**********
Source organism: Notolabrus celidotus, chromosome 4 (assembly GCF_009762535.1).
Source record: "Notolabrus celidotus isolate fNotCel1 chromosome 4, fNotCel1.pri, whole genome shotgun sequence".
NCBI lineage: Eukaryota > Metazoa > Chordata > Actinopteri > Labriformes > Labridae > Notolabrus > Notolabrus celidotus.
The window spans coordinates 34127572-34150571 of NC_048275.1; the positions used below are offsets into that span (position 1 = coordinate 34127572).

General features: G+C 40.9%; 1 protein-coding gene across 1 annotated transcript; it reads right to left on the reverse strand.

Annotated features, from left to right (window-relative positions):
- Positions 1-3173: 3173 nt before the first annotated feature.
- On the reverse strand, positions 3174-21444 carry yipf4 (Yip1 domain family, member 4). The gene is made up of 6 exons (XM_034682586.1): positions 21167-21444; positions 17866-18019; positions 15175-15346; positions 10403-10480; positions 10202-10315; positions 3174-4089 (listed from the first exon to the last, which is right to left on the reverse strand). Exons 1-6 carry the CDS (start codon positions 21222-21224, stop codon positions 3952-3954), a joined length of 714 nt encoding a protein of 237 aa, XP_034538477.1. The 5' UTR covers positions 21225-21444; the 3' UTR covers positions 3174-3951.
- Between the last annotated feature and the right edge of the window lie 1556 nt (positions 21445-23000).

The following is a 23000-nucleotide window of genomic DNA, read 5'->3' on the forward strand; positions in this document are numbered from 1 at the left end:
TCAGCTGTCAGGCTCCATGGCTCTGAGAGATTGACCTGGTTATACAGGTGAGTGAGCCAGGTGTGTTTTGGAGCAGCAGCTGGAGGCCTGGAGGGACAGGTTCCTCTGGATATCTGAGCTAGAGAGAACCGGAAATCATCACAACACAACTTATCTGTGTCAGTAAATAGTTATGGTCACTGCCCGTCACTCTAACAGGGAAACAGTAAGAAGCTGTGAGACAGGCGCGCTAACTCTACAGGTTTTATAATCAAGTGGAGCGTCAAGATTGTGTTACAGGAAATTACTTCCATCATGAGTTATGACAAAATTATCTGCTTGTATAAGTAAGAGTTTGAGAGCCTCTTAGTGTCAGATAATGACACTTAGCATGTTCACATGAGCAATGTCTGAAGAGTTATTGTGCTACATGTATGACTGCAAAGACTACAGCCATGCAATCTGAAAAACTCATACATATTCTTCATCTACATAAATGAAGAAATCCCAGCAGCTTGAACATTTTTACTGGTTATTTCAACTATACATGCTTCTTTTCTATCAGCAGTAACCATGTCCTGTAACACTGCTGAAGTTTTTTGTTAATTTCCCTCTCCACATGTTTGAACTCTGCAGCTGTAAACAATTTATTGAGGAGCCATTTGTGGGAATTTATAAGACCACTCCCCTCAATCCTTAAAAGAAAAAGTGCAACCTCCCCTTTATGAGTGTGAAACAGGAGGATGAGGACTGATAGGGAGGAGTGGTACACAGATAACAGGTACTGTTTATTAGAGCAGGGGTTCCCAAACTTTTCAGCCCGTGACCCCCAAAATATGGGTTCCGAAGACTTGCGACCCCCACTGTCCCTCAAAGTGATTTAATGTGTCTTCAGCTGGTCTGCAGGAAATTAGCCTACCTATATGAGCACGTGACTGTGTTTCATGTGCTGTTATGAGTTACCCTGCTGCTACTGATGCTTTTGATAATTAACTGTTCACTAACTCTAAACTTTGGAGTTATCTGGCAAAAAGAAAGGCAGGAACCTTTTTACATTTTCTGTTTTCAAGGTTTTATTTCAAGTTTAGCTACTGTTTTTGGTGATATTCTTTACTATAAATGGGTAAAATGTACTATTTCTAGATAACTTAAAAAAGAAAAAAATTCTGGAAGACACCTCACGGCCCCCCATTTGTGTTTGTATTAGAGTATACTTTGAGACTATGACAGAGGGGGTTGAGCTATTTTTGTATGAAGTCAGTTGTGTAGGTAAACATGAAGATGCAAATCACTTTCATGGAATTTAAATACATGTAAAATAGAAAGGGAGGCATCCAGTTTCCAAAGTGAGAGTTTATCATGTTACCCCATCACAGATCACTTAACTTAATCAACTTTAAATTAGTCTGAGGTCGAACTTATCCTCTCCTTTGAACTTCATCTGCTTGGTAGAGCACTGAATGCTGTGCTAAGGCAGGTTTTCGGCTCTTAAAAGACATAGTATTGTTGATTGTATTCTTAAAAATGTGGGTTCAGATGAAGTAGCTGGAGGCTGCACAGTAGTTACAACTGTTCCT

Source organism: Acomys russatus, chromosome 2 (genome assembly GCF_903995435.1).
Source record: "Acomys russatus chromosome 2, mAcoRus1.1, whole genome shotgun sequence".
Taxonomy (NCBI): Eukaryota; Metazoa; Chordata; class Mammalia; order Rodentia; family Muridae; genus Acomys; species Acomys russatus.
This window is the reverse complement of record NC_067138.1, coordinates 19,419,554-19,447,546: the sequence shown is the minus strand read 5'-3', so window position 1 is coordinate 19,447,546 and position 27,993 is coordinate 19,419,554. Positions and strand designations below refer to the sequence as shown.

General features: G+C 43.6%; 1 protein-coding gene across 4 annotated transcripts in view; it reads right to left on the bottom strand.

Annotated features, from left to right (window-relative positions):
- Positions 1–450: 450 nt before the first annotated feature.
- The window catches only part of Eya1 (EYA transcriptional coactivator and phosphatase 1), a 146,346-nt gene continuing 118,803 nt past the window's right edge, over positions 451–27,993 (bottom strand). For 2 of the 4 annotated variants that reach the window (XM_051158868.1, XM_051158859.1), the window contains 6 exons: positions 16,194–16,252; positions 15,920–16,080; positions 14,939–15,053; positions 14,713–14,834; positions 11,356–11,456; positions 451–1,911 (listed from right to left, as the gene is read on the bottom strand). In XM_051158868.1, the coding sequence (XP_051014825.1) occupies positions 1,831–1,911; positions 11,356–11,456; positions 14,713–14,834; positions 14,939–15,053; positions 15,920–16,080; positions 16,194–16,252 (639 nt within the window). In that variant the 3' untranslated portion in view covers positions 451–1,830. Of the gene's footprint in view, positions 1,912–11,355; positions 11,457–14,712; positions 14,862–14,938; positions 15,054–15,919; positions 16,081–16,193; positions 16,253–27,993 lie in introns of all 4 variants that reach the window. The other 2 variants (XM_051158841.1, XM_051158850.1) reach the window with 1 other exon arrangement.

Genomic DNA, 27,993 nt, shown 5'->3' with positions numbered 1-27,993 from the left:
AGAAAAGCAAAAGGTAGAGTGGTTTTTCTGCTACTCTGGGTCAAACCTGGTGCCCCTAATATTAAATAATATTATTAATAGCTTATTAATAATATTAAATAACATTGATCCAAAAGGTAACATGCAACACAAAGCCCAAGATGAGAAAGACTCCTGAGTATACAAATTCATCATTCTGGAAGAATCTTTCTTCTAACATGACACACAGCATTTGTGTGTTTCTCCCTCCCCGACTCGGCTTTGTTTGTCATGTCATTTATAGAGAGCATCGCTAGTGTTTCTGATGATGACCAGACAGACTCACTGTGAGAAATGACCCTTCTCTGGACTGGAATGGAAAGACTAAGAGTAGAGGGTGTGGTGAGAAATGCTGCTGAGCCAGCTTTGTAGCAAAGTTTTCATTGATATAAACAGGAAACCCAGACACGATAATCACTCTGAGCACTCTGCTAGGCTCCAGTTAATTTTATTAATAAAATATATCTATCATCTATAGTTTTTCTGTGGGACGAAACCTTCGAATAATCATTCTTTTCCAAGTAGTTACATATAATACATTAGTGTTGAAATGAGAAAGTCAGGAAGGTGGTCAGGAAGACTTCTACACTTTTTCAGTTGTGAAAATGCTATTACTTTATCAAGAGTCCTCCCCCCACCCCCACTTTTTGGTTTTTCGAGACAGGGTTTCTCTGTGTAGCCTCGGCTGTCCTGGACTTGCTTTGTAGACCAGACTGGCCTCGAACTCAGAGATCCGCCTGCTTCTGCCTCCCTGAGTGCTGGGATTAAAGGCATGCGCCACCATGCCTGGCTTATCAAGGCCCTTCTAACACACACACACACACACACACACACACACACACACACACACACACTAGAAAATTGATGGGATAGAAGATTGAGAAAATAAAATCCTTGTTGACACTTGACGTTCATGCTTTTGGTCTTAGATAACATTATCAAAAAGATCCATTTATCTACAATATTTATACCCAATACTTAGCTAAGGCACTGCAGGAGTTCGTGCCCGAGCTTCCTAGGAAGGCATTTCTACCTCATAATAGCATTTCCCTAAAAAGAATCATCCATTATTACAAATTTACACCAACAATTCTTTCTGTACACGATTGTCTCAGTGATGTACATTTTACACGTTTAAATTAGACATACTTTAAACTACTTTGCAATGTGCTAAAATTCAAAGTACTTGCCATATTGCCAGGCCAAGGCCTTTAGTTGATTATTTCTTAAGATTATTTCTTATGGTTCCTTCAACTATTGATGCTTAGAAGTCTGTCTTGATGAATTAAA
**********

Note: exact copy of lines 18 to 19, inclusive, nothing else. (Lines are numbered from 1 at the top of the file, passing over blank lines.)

- Positions 1–450: 450 nt before the first annotated feature.
- The window catches only part of Eya1 (EYA transcriptional coactivator and phosphatase 1), a 146,346-nt gene continuing 118,803 nt past the window's right edge, over positions 451–27,993 (bottom strand). For 2 of the 4 annotated variants that reach the window (XM_051158868.1, XM_051158859.1), the window contains 6 exons: positions 16,194–16,252; positions 15,920–16,080; positions 14,939–15,053; positions 14,713–14,834; positions 11,356–11,456; positions 451–1,911 (listed from right to left, as the gene is read on the bottom strand). In XM_051158868.1, the coding sequence (XP_051014825.1) occupies positions 1,831–1,911; positions 11,356–11,456; positions 14,713–14,834; positions 14,939–15,053; positions 15,920–16,080; positions 16,194–16,252 (639 nt within the window). In that variant the 3' untranslated portion in view covers positions 451–1,830. Of the gene's footprint in view, positions 1,912–11,355; positions 11,457–14,712; positions 14,862–14,938; positions 15,054–15,919; positions 16,081–16,193; positions 16,253–27,993 lie in introns of all 4 variants that reach the window. The other 2 variants (XM_051158841.1, XM_051158850.1) reach the window with 1 other exon arrangement.